Launch, land, repeat - reusable rockets explained


Reusable rockets can slash the cost of getting into space. Cathal O’Connell explains how the revolutionary technology works.


The bottom of the ocean is a rocket graveyard – littered with the expended shells of thousands of rockets used to send satellites, and people, to space. These are the relics of a past age.

The Falcon 9, developed by aerospace company SpaceX, means it is now possible to reuse the first-stage of the rocket, by flying it safely back to Earth.

The achievement seems so unbelievable to some that there exists an online community of SpaceX sceptics. A number of their YouTube videos, such as “SpaceX Rocket Camera Landing Footage Fakery”, have been viewed more than a million times.

So just how does the Falcon 9 do it?

Anthony Calvert

Flightplan:

Falcon 9 is a two-stage rocket. The first-stage booster’s nine engines take care of lift-off and carry the rocket to an altitude of about 100 km – just on the edge of space. Here the second stage separates and fires its own single engine to take the payload into orbit. The first stage returns to Earth.

Cold-gas thrusters (flip):

The Falcon 9 first-stage booster is equipped with small thrusters near its ‘nose’ that vent nitrogen gas. Shortly after separating from the second stage, a controlled blast ‘flips’ the rocket to prepare it for its return to the ground.

Fuel tanks:

Rocket first stages have historically used every drop of fuel to boost their payload into orbit. Falcon 9’s first stage carries extra. After it flips over, three of its engines reignite – slowing the rocket’s re-entry velocity. These engines fire again as the rocket nears the landing platform. Altogether, the first stage slows from its top speed of 4,700 km/h to a landing speed of just 20 km/h.

Engines:

The nine ‘Merlin 1’ engines of Falcon 9’s first-stage booster give the rocket the 600 tonnes of thrust needed for lift-off. For stability, the engines are arranged in what SpaceX calls an ‘octaweb’ configuration – one central engine surrounded by eight more. Each engine can alter its angle of thrust, to control pitch, yaw and roll during ascent, and for positioning on descent.


Grid fins (steering):

Grid fins have the lattice look of plastic tennis rackets, except each one is the size of your kitchen table. After the first stage begins its ‘boostback burn’, reigniting three engines to slow its speed, these heat-resistant wings pop out from the sides of the booster. They make minute movements to help steer the rocket towards the landing pad – a bit like how skydivers can change direction with little gestures of their hands.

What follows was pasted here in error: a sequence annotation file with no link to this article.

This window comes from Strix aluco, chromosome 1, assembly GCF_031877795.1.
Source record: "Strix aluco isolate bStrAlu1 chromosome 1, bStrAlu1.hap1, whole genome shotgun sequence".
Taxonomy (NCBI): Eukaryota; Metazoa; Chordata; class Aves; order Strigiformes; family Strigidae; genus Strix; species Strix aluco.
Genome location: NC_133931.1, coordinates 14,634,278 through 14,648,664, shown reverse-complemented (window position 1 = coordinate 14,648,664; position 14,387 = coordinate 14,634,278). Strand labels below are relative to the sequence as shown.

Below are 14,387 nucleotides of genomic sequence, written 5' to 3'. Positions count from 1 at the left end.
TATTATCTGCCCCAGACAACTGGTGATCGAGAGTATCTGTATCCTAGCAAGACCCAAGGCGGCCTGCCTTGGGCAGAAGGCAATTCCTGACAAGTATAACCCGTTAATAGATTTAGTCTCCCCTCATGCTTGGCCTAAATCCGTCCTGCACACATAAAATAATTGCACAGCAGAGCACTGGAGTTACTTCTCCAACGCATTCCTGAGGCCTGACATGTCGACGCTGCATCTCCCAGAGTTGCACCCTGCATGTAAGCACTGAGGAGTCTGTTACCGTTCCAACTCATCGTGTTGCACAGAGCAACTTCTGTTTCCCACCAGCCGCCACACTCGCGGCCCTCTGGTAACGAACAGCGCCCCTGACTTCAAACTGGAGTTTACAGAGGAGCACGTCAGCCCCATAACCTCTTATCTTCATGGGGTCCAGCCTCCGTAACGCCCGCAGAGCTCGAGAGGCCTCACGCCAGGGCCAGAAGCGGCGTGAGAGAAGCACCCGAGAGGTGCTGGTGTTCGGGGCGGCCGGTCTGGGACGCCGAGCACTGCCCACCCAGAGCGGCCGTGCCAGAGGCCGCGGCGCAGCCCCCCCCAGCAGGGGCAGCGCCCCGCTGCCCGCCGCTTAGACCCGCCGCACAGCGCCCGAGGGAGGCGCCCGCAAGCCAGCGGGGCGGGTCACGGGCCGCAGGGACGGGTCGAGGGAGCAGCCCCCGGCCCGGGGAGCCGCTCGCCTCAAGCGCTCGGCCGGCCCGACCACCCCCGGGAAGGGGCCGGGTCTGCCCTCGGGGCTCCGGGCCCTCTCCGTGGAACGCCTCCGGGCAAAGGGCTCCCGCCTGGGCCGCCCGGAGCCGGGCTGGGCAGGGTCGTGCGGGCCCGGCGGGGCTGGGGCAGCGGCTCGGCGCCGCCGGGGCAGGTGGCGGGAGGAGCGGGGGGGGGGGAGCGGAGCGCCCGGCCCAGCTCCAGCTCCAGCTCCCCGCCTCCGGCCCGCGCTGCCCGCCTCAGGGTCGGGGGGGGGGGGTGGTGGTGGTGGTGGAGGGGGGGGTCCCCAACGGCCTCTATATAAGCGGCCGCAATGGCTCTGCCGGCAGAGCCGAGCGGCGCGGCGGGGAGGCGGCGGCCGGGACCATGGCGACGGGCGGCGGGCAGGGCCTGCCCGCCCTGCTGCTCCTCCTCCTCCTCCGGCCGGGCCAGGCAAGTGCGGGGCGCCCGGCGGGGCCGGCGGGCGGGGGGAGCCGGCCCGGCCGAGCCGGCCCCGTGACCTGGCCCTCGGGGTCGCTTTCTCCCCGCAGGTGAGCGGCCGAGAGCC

Onboard computer:

Unpredictable effects of the environment, such as changes in air pressure, mean the rocket’s precise trajectory can’t be worked out prior to launch. Falcon 9’s onboard computer has to do it on the fly, and in a fraction of a second, before it runs out of fuel. At least a dozen sensors feed it information on the craft’s orientation, position, velocity, acceleration and altitude. “The landing is so fast that no human could react quickly enough to ensure a smooth touchdown,” says Hugh Hunt, an expert in engineering dynamics and vibration at the University of Cambridge.

“If one can figure out how to effectively reuse rockets just like airplanes, the cost of access to space will be reduced by as much as a factor of a hundred. A fully reusable vehicle has never been done before. That really is the fundamental breakthrough needed to revolutionise access to space.”
Elon Musk, CEO of SpaceX.

Anthony Calvert

Landing legs:

The four legs, made of strong, lightweight carbon fibre, deploy just before landing. Each leg has a shock-absorbing system to absorb the force of impact. For especially hot landings, a core of non-reusable material crushes on impact – a bit like the way a car is designed to crumple to absorb an impact and protect those within.

Drone barge:

Like other rockets, the Falcon 9 launches from sites near the ocean, so when the first-stage booster falls back to Earth there’s nothing beneath it but open sea. Although it would be technically feasible for Falcon 9 to fly back to its launchpad, doing so would take much more costly rocket fuel. It’s much cheaper to touch down at sea and then ship the rocket back.

The landing barges are platforms about the size of a soccer field, equipped with their own suite of sensors that are in constant communication with the rocket. They have been given colourful names taken from spaceships in Iain M. Banks’s sci-fi novel The Player of Games, such as “Just Read the Instructions” and “Of Course I Still Love You”.

Outlook:

Although SpaceX has not released precise figures, a spokesperson has said the cost to refurbish and reuse the stage-one rocket is “substantially less than half” the cost of building a new one. Ultimately SpaceX plans to cut the turnaround time to just 24 hours.

The next evolution of its program, the Falcon Heavy, is a super-heavy lift vehicle using three Falcon 9s capable of lifting more than twice the payload of the next closest operational vehicle – the Delta IV Heavy, made by United Launch Alliance, a joint venture between Lockheed Martin and Boeing – at one-third of the cost.


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Cathal O'Connell is a science writer based in Melbourne.
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